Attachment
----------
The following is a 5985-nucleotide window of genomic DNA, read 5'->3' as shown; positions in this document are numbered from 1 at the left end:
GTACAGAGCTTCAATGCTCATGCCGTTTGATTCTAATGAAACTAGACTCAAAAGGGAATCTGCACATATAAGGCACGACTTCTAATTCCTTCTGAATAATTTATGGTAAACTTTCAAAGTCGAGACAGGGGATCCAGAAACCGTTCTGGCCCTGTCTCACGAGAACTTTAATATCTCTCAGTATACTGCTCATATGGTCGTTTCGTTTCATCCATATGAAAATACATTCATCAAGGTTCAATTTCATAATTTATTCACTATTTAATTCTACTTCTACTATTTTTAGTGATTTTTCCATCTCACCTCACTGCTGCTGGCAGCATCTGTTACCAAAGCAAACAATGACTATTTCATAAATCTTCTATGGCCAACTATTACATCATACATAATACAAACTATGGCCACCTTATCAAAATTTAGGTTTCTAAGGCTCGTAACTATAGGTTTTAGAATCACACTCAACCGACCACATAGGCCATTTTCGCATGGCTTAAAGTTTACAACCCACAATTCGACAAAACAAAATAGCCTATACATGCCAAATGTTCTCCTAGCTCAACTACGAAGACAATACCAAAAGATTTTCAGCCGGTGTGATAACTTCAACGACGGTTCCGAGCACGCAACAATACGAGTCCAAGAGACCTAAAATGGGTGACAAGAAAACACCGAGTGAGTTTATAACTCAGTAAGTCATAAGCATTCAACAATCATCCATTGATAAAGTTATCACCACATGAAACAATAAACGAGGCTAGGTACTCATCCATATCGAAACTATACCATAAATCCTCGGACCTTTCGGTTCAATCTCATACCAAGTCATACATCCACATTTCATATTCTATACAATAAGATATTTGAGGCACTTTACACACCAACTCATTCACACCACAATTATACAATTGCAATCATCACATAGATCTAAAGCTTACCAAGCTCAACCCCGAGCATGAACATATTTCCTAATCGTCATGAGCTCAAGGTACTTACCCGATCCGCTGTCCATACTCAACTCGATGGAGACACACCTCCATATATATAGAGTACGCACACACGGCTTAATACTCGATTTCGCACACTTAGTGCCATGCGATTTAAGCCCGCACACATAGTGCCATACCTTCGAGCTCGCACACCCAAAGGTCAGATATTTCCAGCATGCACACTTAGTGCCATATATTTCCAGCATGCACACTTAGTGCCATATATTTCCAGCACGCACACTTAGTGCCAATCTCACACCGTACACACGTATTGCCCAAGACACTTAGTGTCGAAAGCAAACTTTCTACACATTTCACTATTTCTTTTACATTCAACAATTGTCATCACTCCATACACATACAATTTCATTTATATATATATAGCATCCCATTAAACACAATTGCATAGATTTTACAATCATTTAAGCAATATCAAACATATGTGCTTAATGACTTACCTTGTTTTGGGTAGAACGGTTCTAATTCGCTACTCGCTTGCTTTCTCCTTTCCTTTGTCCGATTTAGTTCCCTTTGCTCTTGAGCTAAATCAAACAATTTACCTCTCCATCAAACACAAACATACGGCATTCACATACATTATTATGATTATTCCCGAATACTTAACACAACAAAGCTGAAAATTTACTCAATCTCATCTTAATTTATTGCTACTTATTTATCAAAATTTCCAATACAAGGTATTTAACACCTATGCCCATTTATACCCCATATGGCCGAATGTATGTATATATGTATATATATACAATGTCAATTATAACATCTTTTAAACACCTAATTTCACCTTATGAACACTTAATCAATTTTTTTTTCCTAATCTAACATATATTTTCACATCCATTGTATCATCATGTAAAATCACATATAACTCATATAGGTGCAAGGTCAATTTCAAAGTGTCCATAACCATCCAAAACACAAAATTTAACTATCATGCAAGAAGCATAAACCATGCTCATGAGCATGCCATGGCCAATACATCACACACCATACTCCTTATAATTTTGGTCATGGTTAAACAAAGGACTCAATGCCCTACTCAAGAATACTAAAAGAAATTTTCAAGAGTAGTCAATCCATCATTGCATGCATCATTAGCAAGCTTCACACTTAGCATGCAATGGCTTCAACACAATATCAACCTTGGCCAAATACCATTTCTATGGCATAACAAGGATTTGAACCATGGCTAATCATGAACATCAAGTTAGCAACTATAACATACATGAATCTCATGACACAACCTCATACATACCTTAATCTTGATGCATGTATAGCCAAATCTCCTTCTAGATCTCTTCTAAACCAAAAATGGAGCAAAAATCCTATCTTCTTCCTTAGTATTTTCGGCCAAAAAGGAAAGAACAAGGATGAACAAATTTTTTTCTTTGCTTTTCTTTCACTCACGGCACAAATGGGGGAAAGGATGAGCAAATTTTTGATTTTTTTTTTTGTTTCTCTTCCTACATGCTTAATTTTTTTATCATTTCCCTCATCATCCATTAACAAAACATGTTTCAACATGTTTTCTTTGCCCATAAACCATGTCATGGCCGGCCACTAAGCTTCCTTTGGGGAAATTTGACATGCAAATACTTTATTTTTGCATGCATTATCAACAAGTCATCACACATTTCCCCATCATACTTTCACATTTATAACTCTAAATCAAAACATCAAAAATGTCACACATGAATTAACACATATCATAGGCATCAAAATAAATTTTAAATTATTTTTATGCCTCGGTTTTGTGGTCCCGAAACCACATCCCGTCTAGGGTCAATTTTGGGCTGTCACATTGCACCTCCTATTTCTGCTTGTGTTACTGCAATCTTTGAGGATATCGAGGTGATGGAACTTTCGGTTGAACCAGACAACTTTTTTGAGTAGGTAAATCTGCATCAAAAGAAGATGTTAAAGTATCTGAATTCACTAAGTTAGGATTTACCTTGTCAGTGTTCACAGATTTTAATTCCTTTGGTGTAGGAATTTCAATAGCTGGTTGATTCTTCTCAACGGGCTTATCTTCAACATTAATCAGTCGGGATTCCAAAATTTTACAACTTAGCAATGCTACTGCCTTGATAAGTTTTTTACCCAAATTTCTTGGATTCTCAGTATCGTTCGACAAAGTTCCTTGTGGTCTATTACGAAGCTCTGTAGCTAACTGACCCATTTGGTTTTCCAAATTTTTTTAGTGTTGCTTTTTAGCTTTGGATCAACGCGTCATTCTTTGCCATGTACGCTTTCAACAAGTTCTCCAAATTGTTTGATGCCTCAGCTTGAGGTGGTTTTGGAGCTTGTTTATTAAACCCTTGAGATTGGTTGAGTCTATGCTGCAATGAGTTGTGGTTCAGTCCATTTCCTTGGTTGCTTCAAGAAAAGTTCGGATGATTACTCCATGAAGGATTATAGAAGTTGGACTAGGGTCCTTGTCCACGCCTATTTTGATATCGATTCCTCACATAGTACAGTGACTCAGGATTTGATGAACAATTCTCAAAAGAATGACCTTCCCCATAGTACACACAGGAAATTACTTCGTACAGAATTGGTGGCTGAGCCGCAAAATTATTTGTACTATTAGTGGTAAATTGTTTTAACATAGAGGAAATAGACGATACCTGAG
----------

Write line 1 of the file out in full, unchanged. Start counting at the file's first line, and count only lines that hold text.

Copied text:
The following is a 5985-nucleotide window of genomic DNA, read 5'->3' as shown; positions in this document are numbered from 1 at the left end: